Monday, September 12, 2022

A Pair of Silk Satin Shoes by Francis Jacobs, c. 1840s

According to a paper label adhered to one of his shoes, Francis Jacobs was a mid-19th century ladies shoemaker, with shops at 32 Rue de la Paix, Paris, and 179 Regent Street, London. He counted members of royalty among his clients.

Selected as participant in several European expositions, Jacobs was known for the grace and comfort of his Ladies boots. In 1842, worked with noted physicians inventing a system to help strengthen and straighten the ankles of children. Called the "Contreforte." the boots were made to secure the child's foot without causing discomfort or restricting their movements. 

The silk satin shoes shown here are no doubt examples of Jacobs more common production. They have thin narrow leather soles, and one shoe features a paper label. The shoes were purchased from Finn Wicks Costume, and, in the sale lot, there were two dresses which indicated that the owner/wearer of the shoes was Hanah Elizabeth [Holmes] Woodward (born 1813-died 1849). 

Wednesday, August 17, 2022

Olivia Emeline Lane Dresses, c.1827-1835: Hand Sewn in Stratham, NH

 Olivia Emeline Lane Dresses, c.1827-1835, Stratham, NH 

I recently spent time trying to untangle some of the storyline and chronology for a box of Lane family textiles housed at the Stratham Historical Society, Stratham, NH.[i] The memories and names mentioned in aging handwritten labels seemed in need of clarification. After pondering the various and somewhat cryptic notes and using a variety of online and published sources, I am fairly comfortable with the identity of the wearer of these two charming child’s dresses and their maker: the dresses were worn by Olivia Emeline Lane (14 November 1825- 4 September 1905) and made by her mother, Hannah French Lane (1802-1841).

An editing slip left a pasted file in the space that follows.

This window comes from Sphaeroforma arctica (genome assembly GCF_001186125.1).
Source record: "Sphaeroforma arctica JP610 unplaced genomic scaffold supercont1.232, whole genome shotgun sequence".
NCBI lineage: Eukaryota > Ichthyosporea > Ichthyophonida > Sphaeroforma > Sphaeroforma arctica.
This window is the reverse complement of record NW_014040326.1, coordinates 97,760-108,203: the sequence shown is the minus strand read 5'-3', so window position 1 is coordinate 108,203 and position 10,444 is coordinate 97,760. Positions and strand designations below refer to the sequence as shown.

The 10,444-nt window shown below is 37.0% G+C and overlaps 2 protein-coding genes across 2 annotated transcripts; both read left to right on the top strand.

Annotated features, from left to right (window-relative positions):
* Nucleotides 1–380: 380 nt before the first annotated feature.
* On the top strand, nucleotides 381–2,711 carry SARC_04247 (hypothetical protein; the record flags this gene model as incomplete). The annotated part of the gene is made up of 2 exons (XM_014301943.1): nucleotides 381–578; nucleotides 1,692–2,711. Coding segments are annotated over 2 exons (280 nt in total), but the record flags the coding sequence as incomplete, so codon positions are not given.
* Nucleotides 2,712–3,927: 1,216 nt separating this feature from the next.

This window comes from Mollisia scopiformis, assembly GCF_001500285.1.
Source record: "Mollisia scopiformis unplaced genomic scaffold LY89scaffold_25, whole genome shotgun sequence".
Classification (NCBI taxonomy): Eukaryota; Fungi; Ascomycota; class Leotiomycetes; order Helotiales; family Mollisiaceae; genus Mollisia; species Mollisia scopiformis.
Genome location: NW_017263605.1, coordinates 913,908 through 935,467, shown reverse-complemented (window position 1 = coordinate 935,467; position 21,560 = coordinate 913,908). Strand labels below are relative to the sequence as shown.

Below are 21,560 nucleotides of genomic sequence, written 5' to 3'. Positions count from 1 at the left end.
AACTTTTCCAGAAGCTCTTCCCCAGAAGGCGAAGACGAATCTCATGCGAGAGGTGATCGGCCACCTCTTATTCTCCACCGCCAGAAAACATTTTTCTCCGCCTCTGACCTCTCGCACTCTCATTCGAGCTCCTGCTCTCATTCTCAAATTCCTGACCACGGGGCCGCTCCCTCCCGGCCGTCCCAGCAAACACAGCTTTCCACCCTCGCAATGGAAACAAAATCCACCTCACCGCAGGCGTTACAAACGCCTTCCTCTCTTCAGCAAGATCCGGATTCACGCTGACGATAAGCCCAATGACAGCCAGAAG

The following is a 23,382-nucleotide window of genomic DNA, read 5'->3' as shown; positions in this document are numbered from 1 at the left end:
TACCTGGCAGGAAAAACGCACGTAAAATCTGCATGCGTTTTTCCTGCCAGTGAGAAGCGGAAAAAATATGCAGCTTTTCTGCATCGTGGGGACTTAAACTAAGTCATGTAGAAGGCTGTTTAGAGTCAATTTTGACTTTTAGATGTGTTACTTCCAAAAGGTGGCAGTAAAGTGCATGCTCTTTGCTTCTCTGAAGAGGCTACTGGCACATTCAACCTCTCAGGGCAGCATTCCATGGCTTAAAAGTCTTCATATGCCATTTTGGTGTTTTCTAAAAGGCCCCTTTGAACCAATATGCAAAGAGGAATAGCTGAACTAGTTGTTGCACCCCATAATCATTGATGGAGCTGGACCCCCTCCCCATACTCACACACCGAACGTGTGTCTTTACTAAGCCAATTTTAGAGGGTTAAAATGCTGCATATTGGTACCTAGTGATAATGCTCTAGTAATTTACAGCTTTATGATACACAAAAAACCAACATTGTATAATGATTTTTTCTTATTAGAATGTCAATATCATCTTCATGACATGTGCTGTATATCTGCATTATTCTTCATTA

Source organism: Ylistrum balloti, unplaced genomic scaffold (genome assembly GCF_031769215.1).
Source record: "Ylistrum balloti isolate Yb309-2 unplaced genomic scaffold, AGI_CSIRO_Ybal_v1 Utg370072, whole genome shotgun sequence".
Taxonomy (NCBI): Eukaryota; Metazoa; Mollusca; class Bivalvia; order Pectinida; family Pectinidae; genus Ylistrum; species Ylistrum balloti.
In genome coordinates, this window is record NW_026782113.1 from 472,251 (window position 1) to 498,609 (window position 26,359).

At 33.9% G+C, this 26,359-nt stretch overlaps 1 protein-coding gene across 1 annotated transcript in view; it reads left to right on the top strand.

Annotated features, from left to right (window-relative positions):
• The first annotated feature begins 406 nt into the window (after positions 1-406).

The two dresses exhibit design details found in dresses c.1825-1830s throughout New England and would be perfect for a child of three to seven or eight years of age, depending on size. Both dresses are entirely hand sewn, with high waists and bodice and sleeve flourishes. Simple drawstrings and buttons serve as back closures. 

One features diminutive Van Dyck trim and a very skillful mending on the sleeve. 

According to the family notes that accompany the garments, the textiles for the dresses were spun and woven by Olivia’s mother, Hannah. Close inspection of the fabric reveals slight imperfections and slubs indicative of home weaving. The likelihood that the material was homespun is furthered by the fact that Hannah was married to Charles Lane (1796-1884). Charles was a son of Jabez Lane and the couple likely lived in his father’s house. Jabez’s father was none other than the renowned New Hampshire shoemaker, Deacon Samuel Lane. Thanks to the work of scholar Jerald Brown and the efforts of the Lane family to preserve their family papers (housed at the New Hampshire Historical Society), we know that female members of Samuel Lane’s household produced flax and wove high quality linen.
[ii] Their work was in demand at various market days. It is not unlikely that later generations retained the tradition, and perhaps the workspace.

After Hannah's death in 1841, Charles remarried. His second wife was Elizabeth Berry Lane, and it appears that her descendants preserved these very special items, as well as a ‘best bonnet’.